Everything. A letter may be coded, and a word may be coded. A theatrical performance may be coded, and a sonnet may be coded, and there are times when it seems the entire world is in code. Some believe that the world can be decoded by performing research in a library. Others believe that the world can be decoded by reading a newspaper. In my case, the only thing that made sense of the world was you, and without you the world will seem as garbled and tragic as a malfunctioning typewrit9.
Have you ever asked yourself, where do Evil come from? No? But many ask the question, and I'll tell you where there is Evil. Not in Darkness, as many believe, but in Garbling. Garbling turns Light into Darkness, and Darkness into Light. Either is precipitated by it into its non-existent universe. Garbling merges Chaos and Harmony - not as their harmony - but its own, garbled. Garbling rules here below.
The feedback from the speakers changes and begins blasting death metal music so loudly into the sky that I swear the bridge suspensions are vibrating. The twins were in charge of the music selection. I catch sight of them on the side of the bridge, each with an arm raised, holding up their forefingers and pinkies in a devil sign, head-banging to the beat. They're mouthing the words to the garbled voice screaming over the intense electric guitar and drums blasting out of the speakers. They might look pretty badass if it weren't for their hobo clown outfits. It's the loudest party the Bay Area has ever heard.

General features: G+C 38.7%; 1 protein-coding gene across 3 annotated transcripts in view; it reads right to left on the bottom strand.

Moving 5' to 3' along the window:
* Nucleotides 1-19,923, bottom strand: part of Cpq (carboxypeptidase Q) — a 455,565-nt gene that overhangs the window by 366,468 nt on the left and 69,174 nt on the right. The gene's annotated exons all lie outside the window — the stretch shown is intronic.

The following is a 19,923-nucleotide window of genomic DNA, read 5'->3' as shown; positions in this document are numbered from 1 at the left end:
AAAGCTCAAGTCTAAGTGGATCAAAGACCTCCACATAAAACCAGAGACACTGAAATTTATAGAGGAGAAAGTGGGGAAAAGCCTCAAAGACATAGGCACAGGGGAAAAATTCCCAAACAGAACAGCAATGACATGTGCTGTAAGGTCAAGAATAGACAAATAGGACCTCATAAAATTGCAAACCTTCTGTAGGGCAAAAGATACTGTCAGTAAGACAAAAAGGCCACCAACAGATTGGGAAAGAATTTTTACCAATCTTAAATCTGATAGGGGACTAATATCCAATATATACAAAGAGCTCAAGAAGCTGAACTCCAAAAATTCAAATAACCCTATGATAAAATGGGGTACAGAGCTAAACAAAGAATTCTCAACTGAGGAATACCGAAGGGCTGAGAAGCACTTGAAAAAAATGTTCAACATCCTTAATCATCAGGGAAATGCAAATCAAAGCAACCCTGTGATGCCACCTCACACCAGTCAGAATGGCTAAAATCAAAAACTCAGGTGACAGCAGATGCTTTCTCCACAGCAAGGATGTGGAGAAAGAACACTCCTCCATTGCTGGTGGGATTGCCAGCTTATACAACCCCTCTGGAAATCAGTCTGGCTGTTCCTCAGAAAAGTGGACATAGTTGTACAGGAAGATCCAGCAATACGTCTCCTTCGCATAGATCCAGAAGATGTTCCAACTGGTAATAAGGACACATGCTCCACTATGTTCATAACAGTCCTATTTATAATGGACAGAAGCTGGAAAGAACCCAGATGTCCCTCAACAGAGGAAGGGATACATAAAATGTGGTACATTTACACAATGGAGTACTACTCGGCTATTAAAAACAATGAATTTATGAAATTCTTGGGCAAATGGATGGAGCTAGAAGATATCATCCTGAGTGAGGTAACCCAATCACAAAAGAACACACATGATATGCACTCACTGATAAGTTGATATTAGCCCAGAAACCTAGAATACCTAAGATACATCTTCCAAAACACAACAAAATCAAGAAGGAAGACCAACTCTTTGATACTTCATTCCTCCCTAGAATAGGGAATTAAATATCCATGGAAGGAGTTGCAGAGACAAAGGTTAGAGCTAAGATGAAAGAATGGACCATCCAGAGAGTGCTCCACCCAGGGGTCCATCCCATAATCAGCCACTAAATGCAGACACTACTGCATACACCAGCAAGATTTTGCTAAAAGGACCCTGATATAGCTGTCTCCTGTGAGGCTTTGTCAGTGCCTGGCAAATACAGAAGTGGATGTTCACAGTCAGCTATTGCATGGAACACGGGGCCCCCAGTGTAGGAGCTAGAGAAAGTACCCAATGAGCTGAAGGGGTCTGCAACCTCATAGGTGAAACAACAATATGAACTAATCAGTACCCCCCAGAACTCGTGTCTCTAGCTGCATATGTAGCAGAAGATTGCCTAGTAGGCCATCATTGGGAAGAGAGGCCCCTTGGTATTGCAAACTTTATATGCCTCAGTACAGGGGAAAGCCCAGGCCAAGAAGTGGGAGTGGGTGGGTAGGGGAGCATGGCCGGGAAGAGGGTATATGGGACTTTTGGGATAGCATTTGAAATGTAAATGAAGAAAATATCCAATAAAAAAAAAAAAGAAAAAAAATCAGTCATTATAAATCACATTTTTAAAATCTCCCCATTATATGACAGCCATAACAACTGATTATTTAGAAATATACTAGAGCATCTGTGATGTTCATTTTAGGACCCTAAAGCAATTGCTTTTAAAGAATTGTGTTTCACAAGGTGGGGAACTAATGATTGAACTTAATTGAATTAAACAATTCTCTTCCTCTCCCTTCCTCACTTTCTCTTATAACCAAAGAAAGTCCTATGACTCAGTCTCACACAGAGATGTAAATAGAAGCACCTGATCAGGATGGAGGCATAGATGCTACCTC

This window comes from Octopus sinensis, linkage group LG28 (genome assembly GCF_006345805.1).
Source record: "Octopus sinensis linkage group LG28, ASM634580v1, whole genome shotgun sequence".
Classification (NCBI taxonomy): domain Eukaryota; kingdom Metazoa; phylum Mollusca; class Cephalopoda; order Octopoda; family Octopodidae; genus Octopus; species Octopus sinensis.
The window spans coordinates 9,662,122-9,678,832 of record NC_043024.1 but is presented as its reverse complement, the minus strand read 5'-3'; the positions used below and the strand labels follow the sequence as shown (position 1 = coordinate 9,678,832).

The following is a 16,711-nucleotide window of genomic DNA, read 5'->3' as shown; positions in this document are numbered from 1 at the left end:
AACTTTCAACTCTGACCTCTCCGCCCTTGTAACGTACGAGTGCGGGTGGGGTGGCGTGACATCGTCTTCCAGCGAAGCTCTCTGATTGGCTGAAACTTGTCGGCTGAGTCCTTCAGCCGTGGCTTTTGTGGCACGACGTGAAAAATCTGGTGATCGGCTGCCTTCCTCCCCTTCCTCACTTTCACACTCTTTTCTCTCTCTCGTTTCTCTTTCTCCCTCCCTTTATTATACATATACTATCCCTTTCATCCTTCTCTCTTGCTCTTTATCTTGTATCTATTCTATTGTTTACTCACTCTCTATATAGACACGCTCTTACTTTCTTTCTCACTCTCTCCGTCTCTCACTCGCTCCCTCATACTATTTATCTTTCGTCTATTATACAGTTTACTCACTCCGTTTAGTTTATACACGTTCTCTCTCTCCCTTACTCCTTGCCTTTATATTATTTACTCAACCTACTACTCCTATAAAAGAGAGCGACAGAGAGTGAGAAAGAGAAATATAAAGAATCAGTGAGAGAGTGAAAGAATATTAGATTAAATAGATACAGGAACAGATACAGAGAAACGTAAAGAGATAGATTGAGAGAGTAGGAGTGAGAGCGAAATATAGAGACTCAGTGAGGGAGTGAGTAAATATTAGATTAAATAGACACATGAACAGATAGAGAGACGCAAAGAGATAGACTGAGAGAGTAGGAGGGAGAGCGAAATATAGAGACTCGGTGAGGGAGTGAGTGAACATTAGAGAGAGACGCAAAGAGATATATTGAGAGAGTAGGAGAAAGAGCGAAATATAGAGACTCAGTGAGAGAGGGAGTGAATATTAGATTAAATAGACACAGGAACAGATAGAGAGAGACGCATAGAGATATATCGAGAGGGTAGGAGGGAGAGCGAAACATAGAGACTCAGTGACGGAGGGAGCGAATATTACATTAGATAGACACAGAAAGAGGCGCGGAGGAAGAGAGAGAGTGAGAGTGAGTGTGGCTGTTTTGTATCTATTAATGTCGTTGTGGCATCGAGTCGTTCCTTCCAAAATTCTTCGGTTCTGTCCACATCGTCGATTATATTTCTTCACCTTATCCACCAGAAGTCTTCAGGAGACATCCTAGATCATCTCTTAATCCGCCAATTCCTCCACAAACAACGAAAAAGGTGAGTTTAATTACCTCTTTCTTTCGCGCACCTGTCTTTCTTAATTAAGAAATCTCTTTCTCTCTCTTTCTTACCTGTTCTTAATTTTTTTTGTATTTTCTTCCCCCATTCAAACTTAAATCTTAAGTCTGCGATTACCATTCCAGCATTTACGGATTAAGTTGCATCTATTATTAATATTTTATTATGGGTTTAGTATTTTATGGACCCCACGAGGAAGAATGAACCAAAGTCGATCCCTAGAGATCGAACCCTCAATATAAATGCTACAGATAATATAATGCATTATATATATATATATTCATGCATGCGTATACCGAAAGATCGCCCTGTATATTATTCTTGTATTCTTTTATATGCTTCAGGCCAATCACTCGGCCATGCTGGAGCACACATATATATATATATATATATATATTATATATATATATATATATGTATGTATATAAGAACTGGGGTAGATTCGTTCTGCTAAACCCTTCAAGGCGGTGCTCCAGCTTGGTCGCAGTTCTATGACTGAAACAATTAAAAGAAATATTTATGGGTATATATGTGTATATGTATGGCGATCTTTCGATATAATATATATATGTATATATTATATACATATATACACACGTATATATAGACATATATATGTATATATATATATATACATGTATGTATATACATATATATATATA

Already, Cullum felt a stirring of interest. The name Horace and the mention of an oakleaf symbol struck a chord in his memory. Sir Horace, the Oakleaf Knight, was a legendary figure in Araluen, even in a place as remote as Norgate. Of course, the more remote the location, the more garbled and fantastic the legends became. As Cullum had hear tell, Sir Horace had been a youth of sixteen when he defeated the tyrant Morgarath in single combat, slicing the head off the evil lord's shoulders with one might strocke of a massive broadsword. Then, in the company of the equally legendary Ranger Halt, Sir Horace had traveled across the Stormwhite Sea to defeat the Riders from the East and rescue Princess Cassandra and her companion, the apprentice Ranger known as Will. Will! The significance of the name suddenly registered with the innkeeper. The jongleur's name was Will. Now here he was, in a cowled cloak, festooned with recurve bow and a quiver of arrows. He looked more closely and saw the hilt of a heavy saxe knife just visible at his waist. No doubt about it, Cullum thought, these cheerful young men were two of Araluen's greatest heroes!